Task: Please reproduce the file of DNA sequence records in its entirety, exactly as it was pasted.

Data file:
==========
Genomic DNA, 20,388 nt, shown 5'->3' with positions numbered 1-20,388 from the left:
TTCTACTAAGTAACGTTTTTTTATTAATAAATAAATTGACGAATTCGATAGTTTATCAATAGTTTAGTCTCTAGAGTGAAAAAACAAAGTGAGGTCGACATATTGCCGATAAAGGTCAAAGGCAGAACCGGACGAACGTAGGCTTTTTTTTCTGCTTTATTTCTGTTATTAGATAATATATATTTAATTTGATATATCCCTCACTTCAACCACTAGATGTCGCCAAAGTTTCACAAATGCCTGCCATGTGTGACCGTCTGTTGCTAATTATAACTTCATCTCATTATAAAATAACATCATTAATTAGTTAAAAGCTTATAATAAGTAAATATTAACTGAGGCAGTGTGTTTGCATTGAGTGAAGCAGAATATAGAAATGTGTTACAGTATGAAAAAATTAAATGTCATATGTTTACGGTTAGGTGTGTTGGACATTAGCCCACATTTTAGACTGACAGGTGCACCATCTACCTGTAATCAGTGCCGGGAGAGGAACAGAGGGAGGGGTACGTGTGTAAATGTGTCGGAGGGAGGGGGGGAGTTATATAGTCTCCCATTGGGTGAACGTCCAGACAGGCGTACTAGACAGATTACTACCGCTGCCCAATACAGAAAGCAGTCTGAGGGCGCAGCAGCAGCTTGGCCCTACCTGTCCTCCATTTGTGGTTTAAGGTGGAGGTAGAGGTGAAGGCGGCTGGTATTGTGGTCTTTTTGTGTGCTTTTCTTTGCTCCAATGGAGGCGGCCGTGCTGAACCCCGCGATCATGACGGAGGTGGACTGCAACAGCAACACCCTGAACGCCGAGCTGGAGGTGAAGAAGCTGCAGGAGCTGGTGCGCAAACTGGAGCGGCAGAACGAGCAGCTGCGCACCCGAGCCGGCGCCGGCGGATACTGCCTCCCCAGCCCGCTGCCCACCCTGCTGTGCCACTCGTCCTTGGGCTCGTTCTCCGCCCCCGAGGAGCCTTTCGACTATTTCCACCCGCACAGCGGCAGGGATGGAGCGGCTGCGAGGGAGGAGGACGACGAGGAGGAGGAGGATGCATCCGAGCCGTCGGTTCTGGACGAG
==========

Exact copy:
Genomic DNA, 20,388 nt, shown 5'->3' with positions numbered 1-20,388 from the left:
TTCTACTAAGTAACGTTTTTTTATTAATAAATAAATTGACGAATTCGATAGTTTATCAATAGTTTAGTCTCTAGAGTGAAAAAACAAAGTGAGGTCGACATATTGCCGATAAAGGTCAAAGGCAGAACCGGACGAACGTAGGCTTTTTTTTCTGCTTTATTTCTGTTATTAGATAATATATATTTAATTTGATATATCCCTCACTTCAACCACTAGATGTCGCCAAAGTTTCACAAATGCCTGCCATGTGTGACCGTCTGTTGCTAATTATAACTTCATCTCATTATAAAATAACATCATTAATTAGTTAAAAGCTTATAATAAGTAAATATTAACTGAGGCAGTGTGTTTGCATTGAGTGAAGCAGAATATAGAAATGTGTTACAGTATGAAAAAATTAAATGTCATATGTTTACGGTTAGGTGTGTTGGACATTAGCCCACATTTTAGACTGACAGGTGCACCATCTACCTGTAATCAGTGCCGGGAGAGGAACAGAGGGAGGGGTACGTGTGTAAATGTGTCGGAGGGAGGGGGGGAGTTATATAGTCTCCCATTGGGTGAACGTCCAGACAGGCGTACTAGACAGATTACTACCGCTGCCCAATACAGAAAGCAGTCTGAGGGCGCAGCAGCAGCTTGGCCCTACCTGTCCTCCATTTGTGGTTTAAGGTGGAGGTAGAGGTGAAGGCGGCTGGTATTGTGGTCTTTTTGTGTGCTTTTCTTTGCTCCAATGGAGGCGGCCGTGCTGAACCCCGCGATCATGACGGAGGTGGACTGCAACAGCAACACCCTGAACGCCGAGCTGGAGGTGAAGAAGCTGCAGGAGCTGGTGCGCAAACTGGAGCGGCAGAACGAGCAGCTGCGCACCCGAGCCGGCGCCGGCGGATACTGCCTCCCCAGCCCGCTGCCCACCCTGCTGTGCCACTCGTCCTTGGGCTCGTTCTCCGCCCCCGAGGAGCCTTTCGACTATTTCCACCCGCACAGCGGCAGGGATGGAGCGGCTGCGAGGGAGGAGGACGACGAGGAGGAGGAGGATGCATCCGAGCCGTCGGTTCTGGACGAG